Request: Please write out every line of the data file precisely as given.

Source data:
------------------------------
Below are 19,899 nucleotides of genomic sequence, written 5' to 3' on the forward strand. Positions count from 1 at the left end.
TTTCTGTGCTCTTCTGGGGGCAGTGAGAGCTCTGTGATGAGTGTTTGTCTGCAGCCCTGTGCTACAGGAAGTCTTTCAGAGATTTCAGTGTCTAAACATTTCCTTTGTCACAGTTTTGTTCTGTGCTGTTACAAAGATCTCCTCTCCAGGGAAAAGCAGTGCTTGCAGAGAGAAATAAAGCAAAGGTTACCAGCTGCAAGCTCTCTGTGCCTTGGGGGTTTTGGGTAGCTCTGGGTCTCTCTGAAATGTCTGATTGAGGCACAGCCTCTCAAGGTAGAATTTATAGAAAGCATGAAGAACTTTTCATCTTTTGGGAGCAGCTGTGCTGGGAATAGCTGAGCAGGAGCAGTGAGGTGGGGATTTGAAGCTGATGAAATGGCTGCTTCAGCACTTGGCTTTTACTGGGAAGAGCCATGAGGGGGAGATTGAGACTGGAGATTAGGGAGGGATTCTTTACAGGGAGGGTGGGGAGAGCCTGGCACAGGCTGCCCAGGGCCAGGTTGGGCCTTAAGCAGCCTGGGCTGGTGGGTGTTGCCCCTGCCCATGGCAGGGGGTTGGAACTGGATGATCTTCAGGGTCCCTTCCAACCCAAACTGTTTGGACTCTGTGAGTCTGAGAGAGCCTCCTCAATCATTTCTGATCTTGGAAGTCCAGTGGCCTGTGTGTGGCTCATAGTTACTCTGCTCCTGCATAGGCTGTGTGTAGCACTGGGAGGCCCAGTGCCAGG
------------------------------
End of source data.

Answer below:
Below are 19,899 nucleotides of genomic sequence, written 5' to 3' on the forward strand. Positions count from 1 at the left end.
TTTCTGTGCTCTTCTGGGGGCAGTGAGAGCTCTGTGATGAGTGTTTGTCTGCAGCCCTGTGCTACAGGAAGTCTTTCAGAGATTTCAGTGTCTAAACATTTCCTTTGTCACAGTTTTGTTCTGTGCTGTTACAAAGATCTCCTCTCCAGGGAAAAGCAGTGCTTGCAGAGAGAAATAAAGCAAAGGTTACCAGCTGCAAGCTCTCTGTGCCTTGGGGGTTTTGGGTAGCTCTGGGTCTCTCTGAAATGTCTGATTGAGGCACAGCCTCTCAAGGTAGAATTTATAGAAAGCATGAAGAACTTTTCATCTTTTGGGAGCAGCTGTGCTGGGAATAGCTGAGCAGGAGCAGTGAGGTGGGGATTTGAAGCTGATGAAATGGCTGCTTCAGCACTTGGCTTTTACTGGGAAGAGCCATGAGGGGGAGATTGAGACTGGAGATTAGGGAGGGATTCTTTACAGGGAGGGTGGGGAGAGCCTGGCACAGGCTGCCCAGGGCCAGGTTGGGCCTTAAGCAGCCTGGGCTGGTGGGTGTTGCCCCTGCCCATGGCAGGGGGTTGGAACTGGATGATCTTCAGGGTCCCTTCCAACCCAAACTGTTTGGACTCTGTGAGTCTGAGAGAGCCTCCTCAATCATTTCTGATCTTGGAAGTCCAGTGGCCTGTGTGTGGCTCATAGTTACTCTGCTCCTGCATAGGCTGTGTGTAGCACTGGGAGGCCCAGTGCCAGG